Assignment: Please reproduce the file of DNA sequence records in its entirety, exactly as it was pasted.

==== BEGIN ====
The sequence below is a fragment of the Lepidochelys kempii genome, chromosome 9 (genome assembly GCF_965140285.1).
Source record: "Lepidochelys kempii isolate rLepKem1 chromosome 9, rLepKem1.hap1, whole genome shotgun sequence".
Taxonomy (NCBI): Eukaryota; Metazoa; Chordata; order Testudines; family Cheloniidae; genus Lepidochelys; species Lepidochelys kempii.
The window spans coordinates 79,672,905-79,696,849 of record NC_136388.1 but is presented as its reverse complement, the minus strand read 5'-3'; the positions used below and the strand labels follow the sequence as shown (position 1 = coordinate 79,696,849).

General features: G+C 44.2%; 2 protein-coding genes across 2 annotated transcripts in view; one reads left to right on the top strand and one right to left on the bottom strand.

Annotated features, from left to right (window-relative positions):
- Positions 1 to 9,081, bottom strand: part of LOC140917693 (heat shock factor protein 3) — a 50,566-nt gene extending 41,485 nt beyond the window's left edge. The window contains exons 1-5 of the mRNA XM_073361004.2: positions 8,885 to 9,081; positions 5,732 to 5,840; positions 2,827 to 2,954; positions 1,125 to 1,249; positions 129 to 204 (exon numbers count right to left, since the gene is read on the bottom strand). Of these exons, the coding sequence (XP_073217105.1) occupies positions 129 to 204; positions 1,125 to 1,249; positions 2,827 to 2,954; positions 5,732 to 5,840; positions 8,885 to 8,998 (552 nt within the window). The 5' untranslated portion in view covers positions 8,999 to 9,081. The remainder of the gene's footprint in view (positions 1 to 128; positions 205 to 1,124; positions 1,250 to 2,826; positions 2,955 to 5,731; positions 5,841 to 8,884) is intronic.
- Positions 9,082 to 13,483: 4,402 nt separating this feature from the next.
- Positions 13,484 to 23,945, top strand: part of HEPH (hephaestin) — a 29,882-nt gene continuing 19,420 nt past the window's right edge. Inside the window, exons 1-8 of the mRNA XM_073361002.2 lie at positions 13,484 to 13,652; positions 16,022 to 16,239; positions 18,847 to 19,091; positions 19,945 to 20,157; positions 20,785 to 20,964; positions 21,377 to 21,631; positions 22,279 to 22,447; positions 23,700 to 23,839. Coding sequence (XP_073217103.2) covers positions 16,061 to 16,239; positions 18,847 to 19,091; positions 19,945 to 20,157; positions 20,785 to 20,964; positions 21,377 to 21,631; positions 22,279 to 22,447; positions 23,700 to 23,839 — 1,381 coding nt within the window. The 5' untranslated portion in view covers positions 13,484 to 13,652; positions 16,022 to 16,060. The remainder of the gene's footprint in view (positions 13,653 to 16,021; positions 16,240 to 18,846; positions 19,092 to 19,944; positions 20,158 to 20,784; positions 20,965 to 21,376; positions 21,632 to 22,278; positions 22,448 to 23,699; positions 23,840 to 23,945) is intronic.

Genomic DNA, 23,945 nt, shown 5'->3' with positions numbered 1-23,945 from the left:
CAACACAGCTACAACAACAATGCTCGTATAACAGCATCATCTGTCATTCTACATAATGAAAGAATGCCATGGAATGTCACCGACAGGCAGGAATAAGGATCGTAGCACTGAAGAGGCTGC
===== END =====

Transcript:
The sequence below is a fragment of the Lepidochelys kempii genome, chromosome 9 (genome assembly GCF_965140285.1).
Source record: "Lepidochelys kempii isolate rLepKem1 chromosome 9, rLepKem1.hap1, whole genome shotgun sequence".
Taxonomy (NCBI): Eukaryota; Metazoa; Chordata; order Testudines; family Cheloniidae; genus Lepidochelys; species Lepidochelys kempii.
The window spans coordinates 79,672,905-79,696,849 of record NC_136388.1 but is presented as its reverse complement, the minus strand read 5'-3'; the positions used below and the strand labels follow the sequence as shown (position 1 = coordinate 79,696,849).

General features: G+C 44.2%; 2 protein-coding genes across 2 annotated transcripts in view; one reads left to right on the top strand and one right to left on the bottom strand.

Annotated features, from left to right (window-relative positions):
- Positions 1 to 9,081, bottom strand: part of LOC140917693 (heat shock factor protein 3) — a 50,566-nt gene extending 41,485 nt beyond the window's left edge. The window contains exons 1-5 of the mRNA XM_073361004.2: positions 8,885 to 9,081; positions 5,732 to 5,840; positions 2,827 to 2,954; positions 1,125 to 1,249; positions 129 to 204 (exon numbers count right to left, since the gene is read on the bottom strand). Of these exons, the coding sequence (XP_073217105.1) occupies positions 129 to 204; positions 1,125 to 1,249; positions 2,827 to 2,954; positions 5,732 to 5,840; positions 8,885 to 8,998 (552 nt within the window). The 5' untranslated portion in view covers positions 8,999 to 9,081. The remainder of the gene's footprint in view (positions 1 to 128; positions 205 to 1,124; positions 1,250 to 2,826; positions 2,955 to 5,731; positions 5,841 to 8,884) is intronic.
- Positions 9,082 to 13,483: 4,402 nt separating this feature from the next.
- Positions 13,484 to 23,945, top strand: part of HEPH (hephaestin) — a 29,882-nt gene continuing 19,420 nt past the window's right edge. Inside the window, exons 1-8 of the mRNA XM_073361002.2 lie at positions 13,484 to 13,652; positions 16,022 to 16,239; positions 18,847 to 19,091; positions 19,945 to 20,157; positions 20,785 to 20,964; positions 21,377 to 21,631; positions 22,279 to 22,447; positions 23,700 to 23,839. Coding sequence (XP_073217103.2) covers positions 16,061 to 16,239; positions 18,847 to 19,091; positions 19,945 to 20,157; positions 20,785 to 20,964; positions 21,377 to 21,631; positions 22,279 to 22,447; positions 23,700 to 23,839 — 1,381 coding nt within the window. The 5' untranslated portion in view covers positions 13,484 to 13,652; positions 16,022 to 16,060. The remainder of the gene's footprint in view (positions 13,653 to 16,021; positions 16,240 to 18,846; positions 19,092 to 19,944; positions 20,158 to 20,784; positions 20,965 to 21,376; positions 21,632 to 22,278; positions 22,448 to 23,699; positions 23,840 to 23,945) is intronic.

Genomic DNA, 23,945 nt, shown 5'->3' with positions numbered 1-23,945 from the left:
CAACACAGCTACAACAACAATGCTCGTATAACAGCATCATCTGTCATTCTACATAATGAAAGAATGCCATGGAATGTCACCGACAGGCAGGAATAAGGATCGTAGCACTGAAGAGGCTGC